The Office of the National Coordinator for Health Information Technology (ONC) will be offering two awards with a total of $1.5 million in funding opportunities for projects that advance common standards designed to improve health information for both consumers and providers.
“They serve as building blocks for future efforts,” said Karen DeSalvo, National Coordinator for Health Information Technology and Acting Assistant Secretary for Health at the Department of Health and Human Services (HHS). DeSalvo spoke at the Global Health Care 2016 Health Datapalooza on Monday, addressing the need for interoperability and cooperation health data.
“Together we have made a great deal of progress in the last six years in particular,” DeSalvo said. “We know that we can go further.”
The first new award is the High Impact Pilots (HIP) Cooperative Agreement Program, which aims to encourage standards and technology that can improve the sharing of health information, the delivery of care, and the user experience. There will be up to seven awards in this category, and awardees are expected to produce results within a year of receiving the funds.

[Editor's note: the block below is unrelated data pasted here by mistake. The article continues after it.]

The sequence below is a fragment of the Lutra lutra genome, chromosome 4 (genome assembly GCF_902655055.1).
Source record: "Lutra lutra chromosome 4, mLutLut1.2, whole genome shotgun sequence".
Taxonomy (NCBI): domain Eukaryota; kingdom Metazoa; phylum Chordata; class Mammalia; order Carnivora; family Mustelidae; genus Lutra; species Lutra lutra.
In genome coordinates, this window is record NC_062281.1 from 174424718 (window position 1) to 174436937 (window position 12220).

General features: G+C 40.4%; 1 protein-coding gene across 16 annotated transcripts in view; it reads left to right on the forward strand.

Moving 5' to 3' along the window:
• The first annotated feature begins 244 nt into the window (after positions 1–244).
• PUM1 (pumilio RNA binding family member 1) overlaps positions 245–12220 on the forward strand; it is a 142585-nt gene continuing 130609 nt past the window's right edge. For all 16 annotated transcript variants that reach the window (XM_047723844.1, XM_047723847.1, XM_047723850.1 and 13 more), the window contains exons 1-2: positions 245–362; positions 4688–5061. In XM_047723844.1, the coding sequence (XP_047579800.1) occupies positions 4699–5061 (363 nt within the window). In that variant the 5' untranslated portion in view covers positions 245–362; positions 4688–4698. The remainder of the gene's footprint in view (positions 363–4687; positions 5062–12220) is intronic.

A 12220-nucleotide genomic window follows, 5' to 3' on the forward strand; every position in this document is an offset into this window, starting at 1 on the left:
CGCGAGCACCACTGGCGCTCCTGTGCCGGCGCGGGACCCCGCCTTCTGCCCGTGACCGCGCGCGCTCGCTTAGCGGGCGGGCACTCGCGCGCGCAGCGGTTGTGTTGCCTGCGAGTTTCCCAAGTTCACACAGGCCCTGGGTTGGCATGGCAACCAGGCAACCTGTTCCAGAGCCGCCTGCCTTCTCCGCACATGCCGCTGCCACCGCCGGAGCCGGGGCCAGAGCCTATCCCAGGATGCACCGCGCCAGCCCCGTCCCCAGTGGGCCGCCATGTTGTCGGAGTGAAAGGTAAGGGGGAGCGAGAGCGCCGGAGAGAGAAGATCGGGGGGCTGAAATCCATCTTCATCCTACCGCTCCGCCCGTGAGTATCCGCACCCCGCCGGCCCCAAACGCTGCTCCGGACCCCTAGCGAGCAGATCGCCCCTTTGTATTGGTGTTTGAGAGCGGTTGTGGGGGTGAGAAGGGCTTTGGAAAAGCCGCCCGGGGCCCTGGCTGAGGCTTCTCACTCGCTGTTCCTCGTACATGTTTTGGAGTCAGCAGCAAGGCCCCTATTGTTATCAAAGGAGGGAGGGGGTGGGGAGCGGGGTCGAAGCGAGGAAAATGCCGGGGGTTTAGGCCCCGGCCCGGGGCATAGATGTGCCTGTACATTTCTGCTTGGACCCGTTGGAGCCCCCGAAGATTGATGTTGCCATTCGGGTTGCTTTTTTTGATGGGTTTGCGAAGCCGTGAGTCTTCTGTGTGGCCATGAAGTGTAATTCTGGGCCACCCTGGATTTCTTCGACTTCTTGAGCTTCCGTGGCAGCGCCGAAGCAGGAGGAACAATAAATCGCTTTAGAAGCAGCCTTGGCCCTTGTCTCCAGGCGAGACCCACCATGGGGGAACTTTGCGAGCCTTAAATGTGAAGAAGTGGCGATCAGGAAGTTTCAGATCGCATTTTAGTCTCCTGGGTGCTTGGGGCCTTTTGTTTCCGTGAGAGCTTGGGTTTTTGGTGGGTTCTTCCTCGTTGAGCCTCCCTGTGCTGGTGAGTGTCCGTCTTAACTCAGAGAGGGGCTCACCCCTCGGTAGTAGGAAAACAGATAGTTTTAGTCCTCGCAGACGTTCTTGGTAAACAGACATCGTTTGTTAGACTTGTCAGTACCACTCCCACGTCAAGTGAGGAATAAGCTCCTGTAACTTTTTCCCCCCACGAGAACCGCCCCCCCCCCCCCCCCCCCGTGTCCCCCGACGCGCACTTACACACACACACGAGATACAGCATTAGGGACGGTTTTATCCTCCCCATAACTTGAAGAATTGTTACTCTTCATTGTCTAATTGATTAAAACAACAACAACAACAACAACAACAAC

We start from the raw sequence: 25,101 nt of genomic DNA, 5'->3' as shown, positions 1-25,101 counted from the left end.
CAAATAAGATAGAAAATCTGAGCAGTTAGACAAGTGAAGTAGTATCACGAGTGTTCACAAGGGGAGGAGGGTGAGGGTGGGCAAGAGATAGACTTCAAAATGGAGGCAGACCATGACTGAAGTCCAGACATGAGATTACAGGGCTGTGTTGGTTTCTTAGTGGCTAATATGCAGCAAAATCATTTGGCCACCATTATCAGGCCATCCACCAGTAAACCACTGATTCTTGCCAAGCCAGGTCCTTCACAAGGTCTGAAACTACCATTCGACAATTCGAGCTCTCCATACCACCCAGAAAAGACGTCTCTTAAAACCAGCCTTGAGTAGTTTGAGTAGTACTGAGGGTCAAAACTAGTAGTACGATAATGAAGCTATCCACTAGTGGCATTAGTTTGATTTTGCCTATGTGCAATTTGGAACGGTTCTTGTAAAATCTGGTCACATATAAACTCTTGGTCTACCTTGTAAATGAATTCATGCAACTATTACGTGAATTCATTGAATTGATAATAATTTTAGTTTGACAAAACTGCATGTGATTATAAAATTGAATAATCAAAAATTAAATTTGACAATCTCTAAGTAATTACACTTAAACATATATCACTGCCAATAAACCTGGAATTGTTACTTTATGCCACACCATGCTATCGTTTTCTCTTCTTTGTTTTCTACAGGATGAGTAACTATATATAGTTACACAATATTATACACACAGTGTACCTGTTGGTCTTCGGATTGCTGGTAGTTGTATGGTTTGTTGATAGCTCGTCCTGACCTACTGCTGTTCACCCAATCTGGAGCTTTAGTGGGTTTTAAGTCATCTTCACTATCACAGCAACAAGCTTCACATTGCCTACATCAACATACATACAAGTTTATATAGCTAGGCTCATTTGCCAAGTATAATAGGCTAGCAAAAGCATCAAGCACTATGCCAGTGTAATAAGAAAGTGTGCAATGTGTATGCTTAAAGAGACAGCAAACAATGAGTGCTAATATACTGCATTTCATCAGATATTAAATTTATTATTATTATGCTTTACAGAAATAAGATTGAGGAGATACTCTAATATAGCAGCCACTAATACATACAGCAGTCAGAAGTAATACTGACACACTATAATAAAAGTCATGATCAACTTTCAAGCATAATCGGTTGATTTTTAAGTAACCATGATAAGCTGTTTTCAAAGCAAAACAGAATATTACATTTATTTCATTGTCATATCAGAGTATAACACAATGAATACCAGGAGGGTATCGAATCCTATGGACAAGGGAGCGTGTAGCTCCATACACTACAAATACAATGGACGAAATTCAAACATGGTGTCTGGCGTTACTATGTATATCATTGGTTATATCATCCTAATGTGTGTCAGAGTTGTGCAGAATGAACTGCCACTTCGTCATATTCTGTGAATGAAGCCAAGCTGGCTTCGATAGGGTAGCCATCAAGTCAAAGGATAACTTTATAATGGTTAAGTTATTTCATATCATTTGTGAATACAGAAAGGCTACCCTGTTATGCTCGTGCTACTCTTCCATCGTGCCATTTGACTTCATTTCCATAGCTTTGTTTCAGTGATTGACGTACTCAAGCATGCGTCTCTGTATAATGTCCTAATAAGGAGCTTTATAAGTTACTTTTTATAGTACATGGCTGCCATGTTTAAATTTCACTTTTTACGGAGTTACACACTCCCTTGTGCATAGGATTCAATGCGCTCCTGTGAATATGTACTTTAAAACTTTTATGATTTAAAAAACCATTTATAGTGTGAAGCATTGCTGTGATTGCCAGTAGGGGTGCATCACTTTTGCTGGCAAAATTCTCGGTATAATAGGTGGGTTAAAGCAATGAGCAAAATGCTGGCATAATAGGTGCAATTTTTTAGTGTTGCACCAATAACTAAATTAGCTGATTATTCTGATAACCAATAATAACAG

The second ONC award is the Standards Exploration Award (SEA) Cooperative Agreement Program, which, according to the announcement, will enable awardees “to test solutions, evaluate scalability, and identify the potential impacts of their selected standards and technology solutions.” There are up to five awards available in this program.
Both awards close for letters of intent on July 10.
“Consumers will not only be able to move their data, but see that it lands where it matters most,” DeSalvo said of the program. She also emphasized the importance of working and cooperating with the private sector through these and other avenues.
“Our relationship with the private sector is critical,” DeSalvo said, citing that private health data companies service 90 percent of patient beds in the United States and span 46 states.
“We all have to move to common standards,” she said, noting that the technology using and storing health data all has to speak the same language. “We have to move off proprietary standards and move to common, national standards.”
DeSalvo also said that the industry has to have a culture change, in which data is more readily available to consumers and interoperability is key.
To that end, she also said that she hoped the industry would work toward developing “market-ready, user-friendly software and applications for both users and clinicians.” The goal is an environment in which health data is ubiquitously and securely available.
“We all need to move quickly to this new era of health IT,” DeSalvo said. “The consumers are picking the locks to set it free.”